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Discontent and Its Civilizations – Pakistan’s place in the world

In a collection of essays, Mohsin Hamid looks at Pakistan’s role as villain within the global news industry: The Guardian

Mohsin Hamid, novelist.In 2010, Mohsin Hamid was asked by Granta to contribute to a piece entitled “How to write about Pakistan”. Other poets or novelists might have railed against accounts littered with mullahs, military generals, secret agencies and American drones. Hamid, characteristically droll, drew up a list of 10 commandments of which the first three were: “Must have mangoes”; “Must have maids who serve mangoes”; “Maids must have affairs with man servants who should occasionally steal mangoes.” Continue reading

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Awards celebrate Hakka literature

Outstanding works of Hakka literature received recognition at the fifth Tung Blossom Literary Awards yesterday, as the organizers expressed their desire to carry on the Hakka community’s rich cultural heritage.

Held by the Hakka Affairs Council, the event saw 30 awards given out to works in three categories — short stories, prose and poetry — with separate divisions for works written in Mandarin Chinese and those in the Hakka language.

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Zee Jaipur Literature Festival: Mumbai poet gets Khushwant Singh prize

For her collection titled ‘When God is a Traveller’, Mumbai-based poet Arundhati Subramaniam was on Saturday awarded the inaugural Khushwant Singh memorial prize for poetry at the Zee Jaipur Literature Festival 2015. The prize is worth Rs. 2 lakh. It was open to Indian poets who brought out books in English (including translations), between September 15, 2013 and September 15, 2014.

For her collection titled ‘When God is a Traveller’, Mumbai-based poet Arundhati Subramaniam was on Saturday awarded the inaugural Khushwant Singh memorial prize for poetry at the Zee Jaipur Literature Festival 2015. The prize is worth Rs. 2 lakh. It was open to Indian poets who brought out books in English (including translations), between September 15, 2013 and September 15, 2014.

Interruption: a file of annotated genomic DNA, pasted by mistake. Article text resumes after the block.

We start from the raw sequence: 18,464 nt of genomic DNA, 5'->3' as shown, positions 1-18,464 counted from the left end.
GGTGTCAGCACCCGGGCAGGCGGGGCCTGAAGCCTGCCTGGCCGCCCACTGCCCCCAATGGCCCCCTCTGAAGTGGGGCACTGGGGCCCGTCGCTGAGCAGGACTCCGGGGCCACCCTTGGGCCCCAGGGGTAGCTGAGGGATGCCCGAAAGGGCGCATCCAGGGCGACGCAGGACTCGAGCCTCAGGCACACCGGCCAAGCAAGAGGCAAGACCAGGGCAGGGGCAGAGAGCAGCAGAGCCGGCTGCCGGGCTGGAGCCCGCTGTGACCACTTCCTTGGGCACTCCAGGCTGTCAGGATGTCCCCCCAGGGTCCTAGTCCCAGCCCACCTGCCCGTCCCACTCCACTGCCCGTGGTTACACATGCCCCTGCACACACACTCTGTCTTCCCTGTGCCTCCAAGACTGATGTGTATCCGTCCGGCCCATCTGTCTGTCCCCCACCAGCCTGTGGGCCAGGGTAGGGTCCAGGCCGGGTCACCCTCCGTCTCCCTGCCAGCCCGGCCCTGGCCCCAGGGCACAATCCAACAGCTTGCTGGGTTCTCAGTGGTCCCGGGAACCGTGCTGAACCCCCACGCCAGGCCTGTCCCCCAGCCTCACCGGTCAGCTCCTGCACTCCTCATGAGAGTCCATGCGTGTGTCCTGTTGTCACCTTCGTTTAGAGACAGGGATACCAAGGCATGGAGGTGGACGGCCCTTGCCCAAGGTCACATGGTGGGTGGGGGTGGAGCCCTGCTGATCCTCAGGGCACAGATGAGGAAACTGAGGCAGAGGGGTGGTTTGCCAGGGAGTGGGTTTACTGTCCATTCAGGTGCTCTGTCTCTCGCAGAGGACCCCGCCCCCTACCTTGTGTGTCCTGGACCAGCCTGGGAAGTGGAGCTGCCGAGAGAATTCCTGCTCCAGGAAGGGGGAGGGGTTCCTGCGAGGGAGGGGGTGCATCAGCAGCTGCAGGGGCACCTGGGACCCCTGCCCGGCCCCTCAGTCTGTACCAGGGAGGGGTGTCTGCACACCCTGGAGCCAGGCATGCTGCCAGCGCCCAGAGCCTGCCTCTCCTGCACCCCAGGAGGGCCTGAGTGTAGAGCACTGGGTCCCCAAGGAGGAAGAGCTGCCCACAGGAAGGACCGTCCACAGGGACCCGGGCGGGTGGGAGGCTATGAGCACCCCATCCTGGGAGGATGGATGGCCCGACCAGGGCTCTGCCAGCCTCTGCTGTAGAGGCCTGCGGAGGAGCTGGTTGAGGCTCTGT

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Zee Jaipur Literature Festival: I am in the sunset of my life, quips VS Naipaul

VSNaipaulHe’s 82-years-old, frail and not in the best of health, but Nobel laureate Sir VS Naipaul had the crowds at Jaipur hanging on to his every word on Saturday at the Zee Jaipur Literature Festival (ZeeJLF). Speaking to Naipaul about his life and writings was Farrukh Dhondy, his long-time friend and eminent British novelist and scriptwriter, even as his wife, Lady Nadira, sat in a chair behind him, taking notes, holding the microphone when he became too tired to hold it, and prompting the words when he forgot what he was saying or ran out of steam.  Continue reading

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Zee Jaipur Literature Festival: Crowds throng to hear APJ Abdul Kalam speak

kalamAPJ Abdul Kalam drew the biggest crowd at the Zee Jaipur Literature Festival for his session ‘The Visionary: Dr. APJ Abdul Kalam’ on Saturday evening. Bibek Debroy, Professor at the Centre for Policy Research, moderated the session with the former president which attracted the largest crowd at the festival this year. The session followed close on the heels of Kalam’s session earlier in the day, titled ‘Ignited Minds’, that also drew a packed house at the ‘Ford Samvad’ venue of the Diggi Palace. Continue reading


Jaipur Literature Festival: Debating the need for a fine line between artistic freedom & insulting beliefs

Playwright and actor Girish Karnad best summed up the danger facing writers: not electronic screens, but the forces that want to destroy books. The issue has such resonance now that a session at the annual Jaipur Literature Festival on whether commerce was killing good writing morphed into a dialectic on how far one’s freedom of speech extends.